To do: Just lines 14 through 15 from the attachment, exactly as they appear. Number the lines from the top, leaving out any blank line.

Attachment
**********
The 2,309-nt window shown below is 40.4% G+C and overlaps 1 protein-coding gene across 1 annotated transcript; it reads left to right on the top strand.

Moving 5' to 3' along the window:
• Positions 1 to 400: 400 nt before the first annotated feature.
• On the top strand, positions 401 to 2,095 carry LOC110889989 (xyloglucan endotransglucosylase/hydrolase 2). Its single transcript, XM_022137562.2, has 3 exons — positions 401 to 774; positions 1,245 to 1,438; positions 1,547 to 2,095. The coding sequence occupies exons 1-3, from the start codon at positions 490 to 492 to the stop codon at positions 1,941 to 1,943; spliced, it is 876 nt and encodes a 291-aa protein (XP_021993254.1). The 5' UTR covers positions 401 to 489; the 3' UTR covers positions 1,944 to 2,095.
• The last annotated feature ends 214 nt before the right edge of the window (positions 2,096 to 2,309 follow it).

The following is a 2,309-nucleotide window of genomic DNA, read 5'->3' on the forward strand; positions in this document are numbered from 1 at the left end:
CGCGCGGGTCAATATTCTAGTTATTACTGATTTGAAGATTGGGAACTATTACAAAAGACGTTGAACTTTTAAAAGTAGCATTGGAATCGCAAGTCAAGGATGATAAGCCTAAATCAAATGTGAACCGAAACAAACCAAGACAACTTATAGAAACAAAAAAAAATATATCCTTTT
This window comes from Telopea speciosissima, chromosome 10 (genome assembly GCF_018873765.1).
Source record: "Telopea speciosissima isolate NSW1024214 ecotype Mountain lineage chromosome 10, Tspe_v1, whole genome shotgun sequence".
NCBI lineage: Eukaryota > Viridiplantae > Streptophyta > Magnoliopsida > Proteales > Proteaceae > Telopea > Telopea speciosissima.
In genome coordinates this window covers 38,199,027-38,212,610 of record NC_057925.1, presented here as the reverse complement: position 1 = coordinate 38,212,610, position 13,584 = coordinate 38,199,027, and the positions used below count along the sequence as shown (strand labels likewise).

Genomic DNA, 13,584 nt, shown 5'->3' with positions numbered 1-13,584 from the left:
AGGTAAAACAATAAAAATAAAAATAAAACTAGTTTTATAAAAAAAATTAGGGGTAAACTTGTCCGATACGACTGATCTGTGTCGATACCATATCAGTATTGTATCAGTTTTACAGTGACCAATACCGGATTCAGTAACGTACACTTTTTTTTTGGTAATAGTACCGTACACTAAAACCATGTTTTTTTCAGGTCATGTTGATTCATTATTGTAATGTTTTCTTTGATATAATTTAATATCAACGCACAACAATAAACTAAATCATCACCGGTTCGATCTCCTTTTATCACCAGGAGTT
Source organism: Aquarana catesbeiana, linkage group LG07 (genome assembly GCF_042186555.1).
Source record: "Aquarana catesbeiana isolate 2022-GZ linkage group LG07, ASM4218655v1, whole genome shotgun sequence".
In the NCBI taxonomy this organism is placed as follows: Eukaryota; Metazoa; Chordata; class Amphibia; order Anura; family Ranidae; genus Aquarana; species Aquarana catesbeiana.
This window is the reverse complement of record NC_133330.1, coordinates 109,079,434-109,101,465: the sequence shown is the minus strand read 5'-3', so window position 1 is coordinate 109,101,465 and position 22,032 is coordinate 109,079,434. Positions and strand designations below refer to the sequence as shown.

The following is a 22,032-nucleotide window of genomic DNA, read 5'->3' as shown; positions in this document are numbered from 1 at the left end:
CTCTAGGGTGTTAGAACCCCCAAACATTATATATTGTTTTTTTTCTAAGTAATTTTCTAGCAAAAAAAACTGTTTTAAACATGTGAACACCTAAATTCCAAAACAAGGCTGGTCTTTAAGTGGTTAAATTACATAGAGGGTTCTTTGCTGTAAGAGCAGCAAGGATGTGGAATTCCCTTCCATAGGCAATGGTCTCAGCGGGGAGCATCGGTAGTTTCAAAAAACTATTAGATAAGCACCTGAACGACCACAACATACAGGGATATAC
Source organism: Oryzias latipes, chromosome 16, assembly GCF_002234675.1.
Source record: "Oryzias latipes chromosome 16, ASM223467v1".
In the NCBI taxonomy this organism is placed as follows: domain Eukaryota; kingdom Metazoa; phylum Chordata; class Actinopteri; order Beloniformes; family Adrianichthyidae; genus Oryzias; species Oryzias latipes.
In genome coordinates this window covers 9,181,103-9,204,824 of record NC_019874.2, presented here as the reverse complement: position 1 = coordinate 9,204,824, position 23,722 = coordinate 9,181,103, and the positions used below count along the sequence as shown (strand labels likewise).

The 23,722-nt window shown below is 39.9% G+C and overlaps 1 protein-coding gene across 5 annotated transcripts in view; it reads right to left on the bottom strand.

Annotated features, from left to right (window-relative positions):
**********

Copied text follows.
Source organism: Aquarana catesbeiana, linkage group LG07 (genome assembly GCF_042186555.1).
Source record: "Aquarana catesbeiana isolate 2022-GZ linkage group LG07, ASM4218655v1, whole genome shotgun sequence".